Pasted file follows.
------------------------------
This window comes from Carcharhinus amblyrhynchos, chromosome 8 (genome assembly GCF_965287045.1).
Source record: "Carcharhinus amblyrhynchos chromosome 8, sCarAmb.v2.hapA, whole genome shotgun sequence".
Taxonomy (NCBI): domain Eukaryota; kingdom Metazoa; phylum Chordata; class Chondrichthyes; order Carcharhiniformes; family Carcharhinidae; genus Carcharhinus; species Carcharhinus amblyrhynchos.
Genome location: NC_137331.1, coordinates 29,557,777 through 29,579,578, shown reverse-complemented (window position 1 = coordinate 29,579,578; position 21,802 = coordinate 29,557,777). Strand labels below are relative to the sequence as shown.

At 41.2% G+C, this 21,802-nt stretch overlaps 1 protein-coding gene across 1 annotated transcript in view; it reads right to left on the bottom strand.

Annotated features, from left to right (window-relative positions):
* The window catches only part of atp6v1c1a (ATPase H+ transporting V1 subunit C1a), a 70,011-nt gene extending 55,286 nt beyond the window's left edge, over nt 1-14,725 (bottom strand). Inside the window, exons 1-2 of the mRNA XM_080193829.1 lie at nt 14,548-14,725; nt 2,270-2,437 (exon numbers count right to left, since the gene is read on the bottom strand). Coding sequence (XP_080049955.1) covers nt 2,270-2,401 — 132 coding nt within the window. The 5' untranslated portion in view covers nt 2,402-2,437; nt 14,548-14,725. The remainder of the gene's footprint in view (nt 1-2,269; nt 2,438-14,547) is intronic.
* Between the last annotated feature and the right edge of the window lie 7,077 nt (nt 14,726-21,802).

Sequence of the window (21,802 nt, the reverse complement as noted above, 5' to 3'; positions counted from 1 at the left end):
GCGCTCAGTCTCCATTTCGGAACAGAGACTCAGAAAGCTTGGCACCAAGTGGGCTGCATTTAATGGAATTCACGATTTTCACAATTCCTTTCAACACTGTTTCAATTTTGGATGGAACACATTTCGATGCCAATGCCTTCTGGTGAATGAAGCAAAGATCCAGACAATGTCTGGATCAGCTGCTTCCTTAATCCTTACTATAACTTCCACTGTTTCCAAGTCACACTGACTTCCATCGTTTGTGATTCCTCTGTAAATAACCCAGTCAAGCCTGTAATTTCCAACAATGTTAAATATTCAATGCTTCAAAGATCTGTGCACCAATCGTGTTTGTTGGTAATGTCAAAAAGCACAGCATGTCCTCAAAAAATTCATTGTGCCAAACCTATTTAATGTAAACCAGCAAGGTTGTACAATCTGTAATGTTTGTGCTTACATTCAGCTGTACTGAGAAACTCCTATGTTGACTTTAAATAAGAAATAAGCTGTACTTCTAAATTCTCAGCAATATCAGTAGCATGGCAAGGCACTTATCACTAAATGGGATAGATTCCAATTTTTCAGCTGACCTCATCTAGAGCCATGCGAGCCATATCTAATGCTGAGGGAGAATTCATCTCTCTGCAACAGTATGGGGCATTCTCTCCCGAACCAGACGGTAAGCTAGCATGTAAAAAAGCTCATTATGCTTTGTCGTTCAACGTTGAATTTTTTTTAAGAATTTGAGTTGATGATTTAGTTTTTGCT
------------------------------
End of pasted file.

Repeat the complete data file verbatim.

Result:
This window comes from Carcharhinus amblyrhynchos, chromosome 8 (genome assembly GCF_965287045.1).
Source record: "Carcharhinus amblyrhynchos chromosome 8, sCarAmb.v2.hapA, whole genome shotgun sequence".
Taxonomy (NCBI): domain Eukaryota; kingdom Metazoa; phylum Chordata; class Chondrichthyes; order Carcharhiniformes; family Carcharhinidae; genus Carcharhinus; species Carcharhinus amblyrhynchos.
Genome location: NC_137331.1, coordinates 29,557,777 through 29,579,578, shown reverse-complemented (window position 1 = coordinate 29,579,578; position 21,802 = coordinate 29,557,777). Strand labels below are relative to the sequence as shown.

At 41.2% G+C, this 21,802-nt stretch overlaps 1 protein-coding gene across 1 annotated transcript in view; it reads right to left on the bottom strand.

Annotated features, from left to right (window-relative positions):
* The window catches only part of atp6v1c1a (ATPase H+ transporting V1 subunit C1a), a 70,011-nt gene extending 55,286 nt beyond the window's left edge, over nt 1-14,725 (bottom strand). Inside the window, exons 1-2 of the mRNA XM_080193829.1 lie at nt 14,548-14,725; nt 2,270-2,437 (exon numbers count right to left, since the gene is read on the bottom strand). Coding sequence (XP_080049955.1) covers nt 2,270-2,401 — 132 coding nt within the window. The 5' untranslated portion in view covers nt 2,402-2,437; nt 14,548-14,725. The remainder of the gene's footprint in view (nt 1-2,269; nt 2,438-14,547) is intronic.
* Between the last annotated feature and the right edge of the window lie 7,077 nt (nt 14,726-21,802).

Sequence of the window (21,802 nt, the reverse complement as noted above, 5' to 3'; positions counted from 1 at the left end):
GCGCTCAGTCTCCATTTCGGAACAGAGACTCAGAAAGCTTGGCACCAAGTGGGCTGCATTTAATGGAATTCACGATTTTCACAATTCCTTTCAACACTGTTTCAATTTTGGATGGAACACATTTCGATGCCAATGCCTTCTGGTGAATGAAGCAAAGATCCAGACAATGTCTGGATCAGCTGCTTCCTTAATCCTTACTATAACTTCCACTGTTTCCAAGTCACACTGACTTCCATCGTTTGTGATTCCTCTGTAAATAACCCAGTCAAGCCTGTAATTTCCAACAATGTTAAATATTCAATGCTTCAAAGATCTGTGCACCAATCGTGTTTGTTGGTAATGTCAAAAAGCACAGCATGTCCTCAAAAAATTCATTGTGCCAAACCTATTTAATGTAAACCAGCAAGGTTGTACAATCTGTAATGTTTGTGCTTACATTCAGCTGTACTGAGAAACTCCTATGTTGACTTTAAATAAGAAATAAGCTGTACTTCTAAATTCTCAGCAATATCAGTAGCATGGCAAGGCACTTATCACTAAATGGGATAGATTCCAATTTTTCAGCTGACCTCATCTAGAGCCATGCGAGCCATATCTAATGCTGAGGGAGAATTCATCTCTCTGCAACAGTATGGGGCATTCTCTCCCGAACCAGACGGTAAGCTAGCATGTAAAAAAGCTCATTATGCTTTGTCGTTCAACGTTGAATTTTTTTTAAGAATTTGAGTTGATGATTTAGTTTTTGCT